Apoplexy Causes Sud
den Passing of Re
tired Officer.
Give President of Mine-
Workers Enthusias
tic Reception.
More Districts Ob9y
Order to Go Out
on Strike.
Sensational Petition in
a Sonoma County
Bryson's Bewitching "Ladies in
Four bewitching types of Amer-
ican girls by Bryson, reproductions
of this well-known artist's latest
work, are now on the presses, so it
is only a question of a short time
when they will be Issued FREE
This collection of pictures by the
greatest interpreter of the Amer-
ican Girl type is beyond doubt the
"strongest and most characteristic
of Mr. Bryson's efforts and marks
the full maturity of the artist's
power and his unique skill In de-
lineating character and his ability
to create types.
The series in gold are 11x14
inches, reproduced in exact fac-
simile of the originals and havea
border V&x2 inches in depth of rich
- They are new. and as they are
printed thousands of miles away
advance orders must be given in
ample time to insure non-readers
obtaining them.
Salt Rheum, Ringworm, Itch,
Acne or other skin troubles,
promptly relieved and cured by
This scierlific germicide, which
is harmless, cures by killing
disease germs. Used and
endorsed by the medical
profession everywhere. Sold
by leading druggists. If not
at yours, send 25 cents for a
trial bottle. The genuine bears
my signature. Accept no
substitutes. ' Address
wnmm /Valuable Booklet on the
""'UrfJtnfBt of dlifaiee.
XTctary Public and Attorney-at-Law.
Tenth Floor. Hoom 3015. Claus eprcckels bldgl
t Telephone Main aS3.
ldence. R21 California St.. below Powell.
Itesidecce Tel ei>ncxe James 1501.
A lrosj)C*jI!of B
-A Good Hand n
And a steady one. for It means K
; sweet words of approval. The «
"dispenser." whether host or B
dealer, is never embarrassed by M
the feeling that it won't please. «
j There's QUALITY back of It — V]
! Quality that means "Blatz" In Pj
: every glass. Uniformly Pur© a
! and Mature. S
Always tha Same Good Old Blatz a
BltU Milt-ViT.ae (Haa-Intox) Tunis fl
Druggists or Direct. ¦
Yal. Blatz Brewing Co., Mifaaoksa. I
Braisclw eipr & Co., at S
5 and 7 DRUM.H ST., San Francisco. g
Tel. Main 1646. Wholesale Dealer*. ' : ¦
>^j^>w Steamers leave San Fraa-
/sVf^e-^QV cisco as follows:
f^jf_ For Ketchlkan. Wraacel.
/&/ TC&£?fcl V*\ Juneau. Haines, Skar»»r.
I I vK»A I I »'=• Alaska— 11 a. m.. Nov.
I \ \«5ta/ J T- 12. 17. 22. 27. E*c. 2.
V*^ \\ /r 0 / Cbanse to company's steam-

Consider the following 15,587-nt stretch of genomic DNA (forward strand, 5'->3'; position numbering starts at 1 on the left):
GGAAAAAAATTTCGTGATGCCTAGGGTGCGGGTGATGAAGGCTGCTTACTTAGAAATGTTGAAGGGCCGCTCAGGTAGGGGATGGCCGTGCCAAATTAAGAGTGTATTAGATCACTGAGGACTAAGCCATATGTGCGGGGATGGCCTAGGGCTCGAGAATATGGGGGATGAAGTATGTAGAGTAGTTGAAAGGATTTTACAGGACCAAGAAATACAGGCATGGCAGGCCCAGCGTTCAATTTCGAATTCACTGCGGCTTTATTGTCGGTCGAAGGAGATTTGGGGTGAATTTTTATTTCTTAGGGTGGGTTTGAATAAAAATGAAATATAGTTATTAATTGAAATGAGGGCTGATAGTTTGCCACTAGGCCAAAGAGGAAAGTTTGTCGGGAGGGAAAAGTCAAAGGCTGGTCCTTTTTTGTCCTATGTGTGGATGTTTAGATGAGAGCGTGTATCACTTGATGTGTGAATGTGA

V>v*>^*/ era at Seattle.
>d/^5*i5^ FoP Victoria. Vancouver.
w Port Townsend. Seattle. Ta-
coma. Everett. Whatcom — 11 a. m., Nov. 7.
12. 17. 22. 27. Dee. 2 —Chans- at Seattle to
thl« company's steamers for Alaaka and O. N-
Ky. ; at Seattle or Tacoma to N. P. Ry.; at
Vancouver to C. P. Ry.
For Eureka (Humboldt Bay) — Pomona. ltSO
P. m.. Nov. 6. 12, 18. 24, 80 Dec. «: Corona.
1:30 p. m.. Nov. 9. IS. 21. 27. Dee. 8.
For Los Ang-eles (via Port Loa AB(«1<« aa<3
Redondo). San Diero and Santa Barbara*—
Santa Roea. Sundays. 9 a. ra.
State of California. Thursdays. 9 a, m.
' For Los Angeles (via San Pedro and Eaat
Ean Pedro). Santa Barbara. Santa Cnu. Mon-
terey. San Simeon. Cayucos. Port Harford (9aa
Luis Oblspo). Ventura and Hueneme.
Coos Bay. 9 a. m.. Nov. 0. 17. 23. Deo. X
Bonlta. 9 a. m. Nov. 0. 13 21. 29. D««. 7.
For Ensenada. Magdalena Bay. San Jos* del
Cabo Mazatlan. Altata. La Pas. Santa Ro-
salia. Guaymas (Ilex.). 10 a. m.. Ttn of eac&
For farther Information obtain folder.
Right Is reserved to chance steamen or aa!l>
TICKET OPTXCES— — 4 New Montgom-
ery street (Pa!ac« Hotel). 10 Market street aad
Broadway wharves. ;;-'. .'.
Freight office. 10 Market street.
C D DUNANN. General Passenger As rat,
' 10 Market street. Ban ' Francisco.
O. R. & N. OO.
"Columbia" sails No. 9. 19, 29, Dee. 9, 19.
» "Georse W. Elder" sails. Now. 14. 24.
Dec 4 14. 24. Only steamship line to PORT-
LAND'. OR., and short rail line from Portland
to all' points East. Through tickets to all
points, all rail or steamship and rail at LOW-
EST RATES. Steamer tickets Include berth
and meals. Steamer sails foot ot Spear at.
at 11 a. m. 8. F. BOOTH. G«n. A*t. Pass.
Dept.. 1 Montgomery St.: C. CLIFFORD. Oen.
Agt. Freight Dept.. 3 Montgomery
Steamers -will leave wharf. corner/First and
Erannan streets, at 1 p. m.. for YOKOHAMA
and HONGKONG, calling at Kobe (Hlogo).
Nagasaki and Shanghai, and connecting at
Hongkong with steamers for India. «tc. No
cargo received on board on day of aailln*.
_ Tuesday. November 10. 1903
Thursday. December 3. 1903
S 8. NIPPON MARU (Calling at Manila)
* Wednesday. December 30, 1903
Via Honolulu. Round- trip tickets at redaced
rates. Fcr freight and passage apply at Com-'
pany's office. 421 Market street, corner First.
W. K. AVERT. General Agent.
S "S SONOMA, for Honolulu. Samoa. Auck-
land and Sydney. Thursday. Nov. 19. 2 p. m.
S S ALAMEDA. for Honolulu. Nov. 2S. 11 a.m.
8* S MARIPOSA. for Tahiti. Dec. 1. 11 a. m.
41. JTKCKIS * Ku3.C8^ Ws..rxh!3fto,B43 Sarwa
IfliSbtBCxSU Car&dSL.Rarla. 7. Facia H.
bailing every Thursday Instead oj <SSj!U*i»
Saturday, at 10 a-, m., from Pier 42. »«w«SJn
North RlTcr, foot of Morton street.
First-class to Havre. 570 and upward. Sec-
ond-clcss to Havre, $45 and upward. GEN-
CANADA, 32 Broadway (Hudson Building)
New York. J. F. FUOAZI & CO., Pacific Coast
AKeuts. & Montgomery avenue. San Fracntsco.
Tickets sold by all Railroad Ticket Agents.
Mare Island aaflVaUejo Staamar».
9:45 a. m., 3:15 and 8:G0 p. m.. except Sunda*
Sunday. 9:45 a. m.. S:CO p. a. Leave Vallejol
7 a. m.. 12: JO and 6 p. m.. ex. Sunday. Sun-
day, 7 a. m., 4:15 p. m. Fare. 50 cents Tel
Main 1508. Piep 3. MUaloa-st. dock. HATCH

xml | txt